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Last year I was very distressed to find that one of my hens seemed unable to properly stand on her legs. What could be wrong I thought? I watched her intently for sings. Any signs, any clues to what was going on. She was bright, in good weight, clean white wattle, no vertigo, no wrenching of her neck, no looking skyward and falling back, no nothing. Yet she was clearly not right.
Instinctively I went for the calcium pills. Put two down her throat and gave her some water. The very next day she seemed better. A few days later another hen. Now I was concerned no symptoms of any sickness or ill heath yet clearly, she was having a problem standing on her legs and to say the least she had little mobility.
An epidemic in the making? I didn't know and I was not going to wait and find out. I needed to be proactive, get the best minds immediately working on this problem. I called and emailed a highly respected vet. We chatted and though he was baffled he sought other international vets for advice. It is great when professional people are ready and willing to help at a moment's notice. I waited and soon I had some feedback. They, these pigeon vets in two countries, were all baffled and concluded that this was the beginning of Paramixo virus or heaven forbid paratyphoid?. On the face of it you might come inevitably to this depressing conclusion. It is difficult to diagnose a bird at a distance by phone or email, but they certainly thought the worst. I knew that this info was wrong, and I was not going to react in haste and without being convinced of what specific action was required for the safety of my birds. Most people might have erred on the side of safety, needle them first, treat them first worry later. But not I as I have seen extremely much over the past decade in the field of "modern medicine".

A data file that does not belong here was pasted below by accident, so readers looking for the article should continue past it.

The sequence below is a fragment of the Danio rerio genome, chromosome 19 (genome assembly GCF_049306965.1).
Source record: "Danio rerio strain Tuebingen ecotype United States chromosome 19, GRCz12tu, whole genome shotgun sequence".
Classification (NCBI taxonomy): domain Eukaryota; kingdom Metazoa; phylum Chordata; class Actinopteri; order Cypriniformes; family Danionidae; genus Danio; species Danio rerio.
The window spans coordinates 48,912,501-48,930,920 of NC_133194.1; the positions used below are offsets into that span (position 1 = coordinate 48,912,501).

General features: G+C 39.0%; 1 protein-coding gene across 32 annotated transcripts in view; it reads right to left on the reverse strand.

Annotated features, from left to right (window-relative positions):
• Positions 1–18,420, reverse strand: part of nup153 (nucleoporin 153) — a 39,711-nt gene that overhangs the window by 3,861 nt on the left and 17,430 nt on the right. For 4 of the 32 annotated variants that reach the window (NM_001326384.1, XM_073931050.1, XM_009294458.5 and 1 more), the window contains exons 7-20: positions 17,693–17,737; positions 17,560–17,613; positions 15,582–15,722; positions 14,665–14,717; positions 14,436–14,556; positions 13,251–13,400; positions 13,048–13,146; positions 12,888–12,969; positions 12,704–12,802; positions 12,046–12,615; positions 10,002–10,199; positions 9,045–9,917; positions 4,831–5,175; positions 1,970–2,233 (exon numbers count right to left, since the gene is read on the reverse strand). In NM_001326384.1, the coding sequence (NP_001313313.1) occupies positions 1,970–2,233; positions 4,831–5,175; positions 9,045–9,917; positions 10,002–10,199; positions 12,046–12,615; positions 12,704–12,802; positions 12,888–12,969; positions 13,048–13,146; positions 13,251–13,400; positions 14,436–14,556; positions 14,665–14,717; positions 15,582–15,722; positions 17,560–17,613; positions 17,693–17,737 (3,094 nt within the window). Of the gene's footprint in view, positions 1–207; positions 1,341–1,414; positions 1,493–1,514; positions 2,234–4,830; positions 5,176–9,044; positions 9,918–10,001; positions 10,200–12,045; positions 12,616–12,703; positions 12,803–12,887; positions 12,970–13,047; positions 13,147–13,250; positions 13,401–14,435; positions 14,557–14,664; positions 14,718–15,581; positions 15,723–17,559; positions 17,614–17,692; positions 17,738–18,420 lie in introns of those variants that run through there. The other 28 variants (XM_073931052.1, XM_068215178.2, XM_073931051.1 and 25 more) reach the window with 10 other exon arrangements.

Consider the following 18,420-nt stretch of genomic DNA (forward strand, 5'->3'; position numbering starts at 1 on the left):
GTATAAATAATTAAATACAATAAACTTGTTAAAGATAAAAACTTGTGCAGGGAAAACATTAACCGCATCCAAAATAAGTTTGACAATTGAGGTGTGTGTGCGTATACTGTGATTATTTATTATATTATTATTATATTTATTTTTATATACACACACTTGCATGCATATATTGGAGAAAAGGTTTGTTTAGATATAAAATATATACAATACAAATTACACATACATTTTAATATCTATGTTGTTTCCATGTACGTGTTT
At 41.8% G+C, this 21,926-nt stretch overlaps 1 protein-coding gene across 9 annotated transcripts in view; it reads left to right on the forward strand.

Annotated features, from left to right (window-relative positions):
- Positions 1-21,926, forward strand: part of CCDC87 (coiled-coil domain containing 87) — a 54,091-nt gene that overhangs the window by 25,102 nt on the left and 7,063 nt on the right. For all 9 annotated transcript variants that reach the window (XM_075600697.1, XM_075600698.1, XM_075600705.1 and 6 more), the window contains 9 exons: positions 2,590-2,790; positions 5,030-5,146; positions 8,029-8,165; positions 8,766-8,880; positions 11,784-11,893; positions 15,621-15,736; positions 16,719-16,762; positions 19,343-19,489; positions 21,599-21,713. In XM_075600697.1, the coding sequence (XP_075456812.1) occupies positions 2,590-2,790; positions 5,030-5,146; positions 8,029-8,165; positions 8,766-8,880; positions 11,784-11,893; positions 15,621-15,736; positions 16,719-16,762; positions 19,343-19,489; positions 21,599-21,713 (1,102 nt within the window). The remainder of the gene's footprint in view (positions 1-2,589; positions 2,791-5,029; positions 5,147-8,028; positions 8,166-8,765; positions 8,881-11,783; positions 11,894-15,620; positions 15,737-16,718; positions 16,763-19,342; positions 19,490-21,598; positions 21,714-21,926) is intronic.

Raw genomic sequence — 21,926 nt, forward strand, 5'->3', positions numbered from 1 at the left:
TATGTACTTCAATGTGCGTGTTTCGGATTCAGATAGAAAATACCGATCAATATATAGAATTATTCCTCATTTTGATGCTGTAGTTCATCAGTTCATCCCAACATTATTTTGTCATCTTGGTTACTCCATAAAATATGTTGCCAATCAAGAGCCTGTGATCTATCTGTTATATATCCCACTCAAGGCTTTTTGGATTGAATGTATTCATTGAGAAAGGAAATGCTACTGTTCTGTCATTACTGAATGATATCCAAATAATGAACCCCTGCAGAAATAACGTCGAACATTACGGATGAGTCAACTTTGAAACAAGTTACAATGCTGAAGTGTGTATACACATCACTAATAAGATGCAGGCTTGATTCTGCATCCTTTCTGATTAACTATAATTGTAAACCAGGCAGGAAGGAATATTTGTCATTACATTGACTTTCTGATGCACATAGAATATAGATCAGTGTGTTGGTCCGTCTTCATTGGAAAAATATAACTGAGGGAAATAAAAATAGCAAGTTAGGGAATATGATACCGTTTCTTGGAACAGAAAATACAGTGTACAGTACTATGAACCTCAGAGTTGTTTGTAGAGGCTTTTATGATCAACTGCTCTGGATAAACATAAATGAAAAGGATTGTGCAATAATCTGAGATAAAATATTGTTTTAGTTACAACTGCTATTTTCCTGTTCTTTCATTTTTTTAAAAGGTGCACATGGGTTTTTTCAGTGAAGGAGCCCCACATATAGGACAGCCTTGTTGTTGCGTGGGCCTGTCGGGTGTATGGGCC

Other than the weak legs there were no symptoms and as such I was not about to panic regardless of what anyone might think, pro or not. More research was in order and so I began to seek the answer. Where would I find it? Where would I look? I thought about it for a time and began reviewing old pigeon books and magazines. My collection of books includes many from the 19th century. Surely, I would find something, or at least I hoped I would.
In the meantime, I received a panic call from one of my club mates who oddly enough had the exact same symptoms in several of his hens and more surprisingly in one of his cocks! What was going on? He spoke to an MD in our club who suggested calcium immediately. Still, it bothered me. I have grit in the loft, oyster shell, wheat grass, pick stone. It had to be more than just the calcium. Something gone wrong with the bird's ability to utilize calcium. Yes, that might be it! But what? Why? Finally, how to resolve if a resolution was even possible.
As usually happens when you least expect to find something important you often stumble upon it. So it was that late into one night as I was reading some old correspondence from Dr. W.F. Hollander I came across an old spiral bound copy of "Pigeon Science: Popovers" edited by Dr. W.F. Hollander in 1987.